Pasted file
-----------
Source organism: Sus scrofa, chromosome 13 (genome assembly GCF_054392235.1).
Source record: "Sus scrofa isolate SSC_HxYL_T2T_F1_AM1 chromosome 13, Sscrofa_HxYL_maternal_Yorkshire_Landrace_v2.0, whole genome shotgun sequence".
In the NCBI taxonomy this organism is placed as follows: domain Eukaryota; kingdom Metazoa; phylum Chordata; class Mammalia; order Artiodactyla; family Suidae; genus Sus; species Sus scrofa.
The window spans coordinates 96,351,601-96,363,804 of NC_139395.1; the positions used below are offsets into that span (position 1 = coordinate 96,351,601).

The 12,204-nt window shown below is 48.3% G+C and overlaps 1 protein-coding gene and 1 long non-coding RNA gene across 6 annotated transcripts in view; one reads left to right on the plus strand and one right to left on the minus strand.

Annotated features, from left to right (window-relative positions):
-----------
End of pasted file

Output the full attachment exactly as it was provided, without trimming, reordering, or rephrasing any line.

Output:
Source organism: Sus scrofa, chromosome 13 (genome assembly GCF_054392235.1).
Source record: "Sus scrofa isolate SSC_HxYL_T2T_F1_AM1 chromosome 13, Sscrofa_HxYL_maternal_Yorkshire_Landrace_v2.0, whole genome shotgun sequence".
In the NCBI taxonomy this organism is placed as follows: domain Eukaryota; kingdom Metazoa; phylum Chordata; class Mammalia; order Artiodactyla; family Suidae; genus Sus; species Sus scrofa.
The window spans coordinates 96,351,601-96,363,804 of NC_139395.1; the positions used below are offsets into that span (position 1 = coordinate 96,351,601).

The 12,204-nt window shown below is 48.3% G+C and overlaps 1 protein-coding gene and 1 long non-coding RNA gene across 6 annotated transcripts in view; one reads left to right on the plus strand and one right to left on the minus strand.

Annotated features, from left to right (window-relative positions):